Aetna refused to pay for a visit of a child with a probable goiter and strong family history who needed diagnostic lab tests—they do not accept rule-outs. Not long ago, Oxford levied a $50 deductible and $25 co-pay for the most efficacious eardrop we have in our armamentarium; Reason? This drop, containing an antibiotic and a steroid was not available generically; they were forcing me to use a plain ear drop – not what the doctor ordered! Mental Health Parity; Let the HMO's Be Damned!
Coding systems that support clinical decision-making, 'measurement and management,' communication, especially about transitions of care and outcomes (acuity-adjusted) become the modus operandi of the new Managed Care.
We can sustain recent successes that increase the number of insured, improve the value of health care, reduce waste, and entitlement costs. [Ref.–the Accountable Care–Act (ACA)]. In addition, "healthcare costs can be controlled if we focus on and implement adequately risk-adjusted payment incentives* for a small number of outcomes. A small number of outcomes is critical for consumer understanding and will facilitate healthcare delivery change.
The health insurance and managed care industries are strange bedfellows. Health insurance, however, seems to work better for health insurance companies than patients, by and large. They, the insurers "like to cite figures showing that 87 cents of every dollar in premiums is spent on medical claims. But a new Senate analysis suggests that for-profit insurance companies are spending much less than that, especially for policies sold to individuals and small businesses.
Would you care to see efficacy in new product development where the reduction in mortality for patients so treated takes a back seat to 'The cheaper is first" rule. In this example, metformin is standard therapy; the more efficacious Lilly product, must wait in the wings. Macrovascular Efficacy: Microvascular Efficacy: Why doesn't Dr. Jones' opinion about therapeutic efficacy really matter? What if the patient won't or can't take the test or medicine?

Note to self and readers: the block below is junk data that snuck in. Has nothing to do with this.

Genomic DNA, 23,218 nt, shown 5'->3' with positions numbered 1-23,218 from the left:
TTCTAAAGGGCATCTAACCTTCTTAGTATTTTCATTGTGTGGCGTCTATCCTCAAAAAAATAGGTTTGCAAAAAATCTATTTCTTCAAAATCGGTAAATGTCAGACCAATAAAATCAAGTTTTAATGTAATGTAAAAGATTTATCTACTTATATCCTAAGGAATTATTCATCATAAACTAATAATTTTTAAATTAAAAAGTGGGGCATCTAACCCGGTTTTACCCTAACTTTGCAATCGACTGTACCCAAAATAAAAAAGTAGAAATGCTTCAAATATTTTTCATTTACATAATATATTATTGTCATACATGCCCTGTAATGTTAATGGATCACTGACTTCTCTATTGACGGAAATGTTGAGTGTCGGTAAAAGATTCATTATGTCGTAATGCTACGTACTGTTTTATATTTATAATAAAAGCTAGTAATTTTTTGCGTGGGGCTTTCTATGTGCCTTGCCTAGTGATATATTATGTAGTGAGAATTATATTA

The "areas in which the proper reform measures could generate savings that could pay for universal coverage" include, but are not limited to unecessary and presumably unhelpful care, fraud and from the perspective of the physician, extraneous administrative expenses. Unnecessary care is believed to be responsible for as much as 30% of health care spending,2 or up to $830 billion this year alone.
Approximately 2/5 persons don't understand their insurance coverage, i.e., which healthcare services are being covered under their current plan and, 1 in 5, "have avoided visiting a doctor for a general health concern within the past 12 months because of cost concerns."
The main tension about healthcare centers around medical need, quality, access and cost-efficiency, i.e., affordability. To increase "value," one must raise quality, improve access and/or lower the cost of care.
“There’s no such thing as alternative medicine [when it comes to "fighting" cancer]. There’s only medicine that works and medicine that doesn’t." Complementary and Alternative Medicine (CAM) is inviting and has such promise but it is unproved and it can be dangerous. As Paul Offit (Chief Infectious Diseases, Children’s Hospital of Philadelphia) states, “There’s no such thing as alternative medicine. There’s only medicine that works and medicine that doesn’t.”
Curative, Preventive and Now Precision Medicine Will Consider Individual Variability